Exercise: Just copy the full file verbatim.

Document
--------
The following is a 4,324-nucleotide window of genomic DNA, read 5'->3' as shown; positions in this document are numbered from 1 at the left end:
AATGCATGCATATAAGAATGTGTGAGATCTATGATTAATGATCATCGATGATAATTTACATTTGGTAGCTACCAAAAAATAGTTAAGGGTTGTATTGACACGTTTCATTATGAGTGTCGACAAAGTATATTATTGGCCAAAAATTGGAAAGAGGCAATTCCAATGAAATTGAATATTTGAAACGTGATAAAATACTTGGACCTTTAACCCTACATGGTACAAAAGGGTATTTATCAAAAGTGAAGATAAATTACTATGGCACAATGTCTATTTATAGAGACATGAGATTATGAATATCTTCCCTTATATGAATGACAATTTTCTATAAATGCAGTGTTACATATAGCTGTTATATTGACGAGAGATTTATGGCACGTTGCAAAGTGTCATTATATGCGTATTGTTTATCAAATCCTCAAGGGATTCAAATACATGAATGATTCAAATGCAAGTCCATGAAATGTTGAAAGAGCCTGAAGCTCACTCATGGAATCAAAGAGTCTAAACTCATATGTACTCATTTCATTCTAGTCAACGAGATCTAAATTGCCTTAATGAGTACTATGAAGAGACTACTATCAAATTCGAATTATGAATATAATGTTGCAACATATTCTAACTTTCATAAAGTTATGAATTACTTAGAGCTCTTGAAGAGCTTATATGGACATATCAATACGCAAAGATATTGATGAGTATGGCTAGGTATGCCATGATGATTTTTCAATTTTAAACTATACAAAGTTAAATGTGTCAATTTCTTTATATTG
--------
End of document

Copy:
The following is a 4,324-nucleotide window of genomic DNA, read 5'->3' as shown; positions in this document are numbered from 1 at the left end:
AATGCATGCATATAAGAATGTGTGAGATCTATGATTAATGATCATCGATGATAATTTACATTTGGTAGCTACCAAAAAATAGTTAAGGGTTGTATTGACACGTTTCATTATGAGTGTCGACAAAGTATATTATTGGCCAAAAATTGGAAAGAGGCAATTCCAATGAAATTGAATATTTGAAACGTGATAAAATACTTGGACCTTTAACCCTACATGGTACAAAAGGGTATTTATCAAAAGTGAAGATAAATTACTATGGCACAATGTCTATTTATAGAGACATGAGATTATGAATATCTTCCCTTATATGAATGACAATTTTCTATAAATGCAGTGTTACATATAGCTGTTATATTGACGAGAGATTTATGGCACGTTGCAAAGTGTCATTATATGCGTATTGTTTATCAAATCCTCAAGGGATTCAAATACATGAATGATTCAAATGCAAGTCCATGAAATGTTGAAAGAGCCTGAAGCTCACTCATGGAATCAAAGAGTCTAAACTCATATGTACTCATTTCATTCTAGTCAACGAGATCTAAATTGCCTTAATGAGTACTATGAAGAGACTACTATCAAATTCGAATTATGAATATAATGTTGCAACATATTCTAACTTTCATAAAGTTATGAATTACTTAGAGCTCTTGAAGAGCTTATATGGACATATCAATACGCAAAGATATTGATGAGTATGGCTAGGTATGCCATGATGATTTTTCAATTTTAAACTATACAAAGTTAAATGTGTCAATTTCTTTATATTG